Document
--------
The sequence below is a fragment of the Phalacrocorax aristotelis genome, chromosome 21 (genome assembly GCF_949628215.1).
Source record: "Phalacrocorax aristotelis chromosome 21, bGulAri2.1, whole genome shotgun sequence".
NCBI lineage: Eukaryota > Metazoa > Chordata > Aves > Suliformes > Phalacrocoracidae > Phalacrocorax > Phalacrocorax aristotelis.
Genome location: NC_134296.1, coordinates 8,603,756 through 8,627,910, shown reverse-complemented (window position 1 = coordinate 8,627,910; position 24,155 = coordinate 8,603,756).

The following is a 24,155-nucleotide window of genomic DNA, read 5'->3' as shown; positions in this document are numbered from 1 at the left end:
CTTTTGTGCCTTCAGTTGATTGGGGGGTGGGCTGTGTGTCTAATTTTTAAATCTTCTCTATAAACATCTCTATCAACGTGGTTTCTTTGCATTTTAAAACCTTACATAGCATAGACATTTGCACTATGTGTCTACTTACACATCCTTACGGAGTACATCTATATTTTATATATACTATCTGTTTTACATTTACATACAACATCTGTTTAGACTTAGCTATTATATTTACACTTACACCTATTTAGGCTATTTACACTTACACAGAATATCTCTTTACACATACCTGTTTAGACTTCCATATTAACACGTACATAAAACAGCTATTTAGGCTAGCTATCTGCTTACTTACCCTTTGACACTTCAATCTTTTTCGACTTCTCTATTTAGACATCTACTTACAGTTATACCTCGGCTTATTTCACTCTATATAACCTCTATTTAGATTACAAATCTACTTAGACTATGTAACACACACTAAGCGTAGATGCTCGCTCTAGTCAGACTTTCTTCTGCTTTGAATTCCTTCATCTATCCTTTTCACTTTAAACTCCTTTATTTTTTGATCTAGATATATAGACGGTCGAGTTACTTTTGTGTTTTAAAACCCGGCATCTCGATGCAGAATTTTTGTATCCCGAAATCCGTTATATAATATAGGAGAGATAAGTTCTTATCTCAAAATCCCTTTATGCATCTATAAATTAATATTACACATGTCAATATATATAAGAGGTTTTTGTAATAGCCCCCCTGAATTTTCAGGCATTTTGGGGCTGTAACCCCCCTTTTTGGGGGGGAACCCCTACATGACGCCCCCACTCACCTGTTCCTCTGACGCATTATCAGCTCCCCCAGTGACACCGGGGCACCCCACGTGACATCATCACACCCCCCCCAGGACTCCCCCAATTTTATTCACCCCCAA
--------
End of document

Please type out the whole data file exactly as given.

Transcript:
The sequence below is a fragment of the Phalacrocorax aristotelis genome, chromosome 21 (genome assembly GCF_949628215.1).
Source record: "Phalacrocorax aristotelis chromosome 21, bGulAri2.1, whole genome shotgun sequence".
NCBI lineage: Eukaryota > Metazoa > Chordata > Aves > Suliformes > Phalacrocoracidae > Phalacrocorax > Phalacrocorax aristotelis.
Genome location: NC_134296.1, coordinates 8,603,756 through 8,627,910, shown reverse-complemented (window position 1 = coordinate 8,627,910; position 24,155 = coordinate 8,603,756).

The following is a 24,155-nucleotide window of genomic DNA, read 5'->3' as shown; positions in this document are numbered from 1 at the left end:
CTTTTGTGCCTTCAGTTGATTGGGGGGTGGGCTGTGTGTCTAATTTTTAAATCTTCTCTATAAACATCTCTATCAACGTGGTTTCTTTGCATTTTAAAACCTTACATAGCATAGACATTTGCACTATGTGTCTACTTACACATCCTTACGGAGTACATCTATATTTTATATATACTATCTGTTTTACATTTACATACAACATCTGTTTAGACTTAGCTATTATATTTACACTTACACCTATTTAGGCTATTTACACTTACACAGAATATCTCTTTACACATACCTGTTTAGACTTCCATATTAACACGTACATAAAACAGCTATTTAGGCTAGCTATCTGCTTACTTACCCTTTGACACTTCAATCTTTTTCGACTTCTCTATTTAGACATCTACTTACAGTTATACCTCGGCTTATTTCACTCTATATAACCTCTATTTAGATTACAAATCTACTTAGACTATGTAACACACACTAAGCGTAGATGCTCGCTCTAGTCAGACTTTCTTCTGCTTTGAATTCCTTCATCTATCCTTTTCACTTTAAACTCCTTTATTTTTTGATCTAGATATATAGACGGTCGAGTTACTTTTGTGTTTTAAAACCCGGCATCTCGATGCAGAATTTTTGTATCCCGAAATCCGTTATATAATATAGGAGAGATAAGTTCTTATCTCAAAATCCCTTTATGCATCTATAAATTAATATTACACATGTCAATATATATAAGAGGTTTTTGTAATAGCCCCCCTGAATTTTCAGGCATTTTGGGGCTGTAACCCCCCTTTTTGGGGGGGAACCCCTACATGACGCCCCCACTCACCTGTTCCTCTGACGCATTATCAGCTCCCCCAGTGACACCGGGGCACCCCACGTGACATCATCACACCCCCCCCAGGACTCCCCCAATTTTATTCACCCCCAA